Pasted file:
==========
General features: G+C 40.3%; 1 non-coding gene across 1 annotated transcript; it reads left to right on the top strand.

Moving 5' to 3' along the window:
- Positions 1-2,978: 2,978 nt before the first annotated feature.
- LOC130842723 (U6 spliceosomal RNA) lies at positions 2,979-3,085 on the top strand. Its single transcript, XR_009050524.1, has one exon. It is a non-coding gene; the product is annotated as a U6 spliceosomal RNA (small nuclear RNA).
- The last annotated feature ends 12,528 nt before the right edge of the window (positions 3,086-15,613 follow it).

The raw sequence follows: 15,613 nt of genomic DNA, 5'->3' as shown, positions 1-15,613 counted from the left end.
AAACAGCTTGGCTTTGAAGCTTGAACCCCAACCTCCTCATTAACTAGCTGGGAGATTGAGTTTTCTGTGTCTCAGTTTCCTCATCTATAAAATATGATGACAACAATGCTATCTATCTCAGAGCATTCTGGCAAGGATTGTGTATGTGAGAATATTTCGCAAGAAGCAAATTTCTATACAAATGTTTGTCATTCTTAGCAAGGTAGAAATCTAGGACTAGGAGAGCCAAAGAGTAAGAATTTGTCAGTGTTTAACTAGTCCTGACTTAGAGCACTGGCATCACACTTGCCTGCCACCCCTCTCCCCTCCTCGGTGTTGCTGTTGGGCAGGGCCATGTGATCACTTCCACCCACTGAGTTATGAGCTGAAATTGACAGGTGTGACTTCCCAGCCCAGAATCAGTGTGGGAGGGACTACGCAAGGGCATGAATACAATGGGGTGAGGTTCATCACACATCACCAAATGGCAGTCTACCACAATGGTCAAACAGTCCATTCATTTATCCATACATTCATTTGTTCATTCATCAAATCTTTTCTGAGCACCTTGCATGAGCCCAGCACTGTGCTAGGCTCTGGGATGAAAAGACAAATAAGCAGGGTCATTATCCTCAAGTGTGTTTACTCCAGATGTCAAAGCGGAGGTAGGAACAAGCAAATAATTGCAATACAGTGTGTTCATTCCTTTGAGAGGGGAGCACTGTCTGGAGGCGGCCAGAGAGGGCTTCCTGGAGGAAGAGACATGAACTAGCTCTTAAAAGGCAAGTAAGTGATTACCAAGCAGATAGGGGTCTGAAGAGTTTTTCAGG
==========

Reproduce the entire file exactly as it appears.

General features: G+C 40.3%; 1 non-coding gene across 1 annotated transcript; it reads left to right on the top strand.

Moving 5' to 3' along the window:
- Positions 1-2,978: 2,978 nt before the first annotated feature.
- LOC130842723 (U6 spliceosomal RNA) lies at positions 2,979-3,085 on the top strand. Its single transcript, XR_009050524.1, has one exon. It is a non-coding gene; the product is annotated as a U6 spliceosomal RNA (small nuclear RNA).
- The last annotated feature ends 12,528 nt before the right edge of the window (positions 3,086-15,613 follow it).

The raw sequence follows: 15,613 nt of genomic DNA, 5'->3' as shown, positions 1-15,613 counted from the left end.
AAACAGCTTGGCTTTGAAGCTTGAACCCCAACCTCCTCATTAACTAGCTGGGAGATTGAGTTTTCTGTGTCTCAGTTTCCTCATCTATAAAATATGATGACAACAATGCTATCTATCTCAGAGCATTCTGGCAAGGATTGTGTATGTGAGAATATTTCGCAAGAAGCAAATTTCTATACAAATGTTTGTCATTCTTAGCAAGGTAGAAATCTAGGACTAGGAGAGCCAAAGAGTAAGAATTTGTCAGTGTTTAACTAGTCCTGACTTAGAGCACTGGCATCACACTTGCCTGCCACCCCTCTCCCCTCCTCGGTGTTGCTGTTGGGCAGGGCCATGTGATCACTTCCACCCACTGAGTTATGAGCTGAAATTGACAGGTGTGACTTCCCAGCCCAGAATCAGTGTGGGAGGGACTACGCAAGGGCATGAATACAATGGGGTGAGGTTCATCACACATCACCAAATGGCAGTCTACCACAATGGTCAAACAGTCCATTCATTTATCCATACATTCATTTGTTCATTCATCAAATCTTTTCTGAGCACCTTGCATGAGCCCAGCACTGTGCTAGGCTCTGGGATGAAAAGACAAATAAGCAGGGTCATTATCCTCAAGTGTGTTTACTCCAGATGTCAAAGCGGAGGTAGGAACAAGCAAATAATTGCAATACAGTGTGTTCATTCCTTTGAGAGGGGAGCACTGTCTGGAGGCGGCCAGAGAGGGCTTCCTGGAGGAAGAGACATGAACTAGCTCTTAAAAGGCAAGTAAGTGATTACCAAGCAGATAGGGGTCTGAAGAGTTTTTCAGG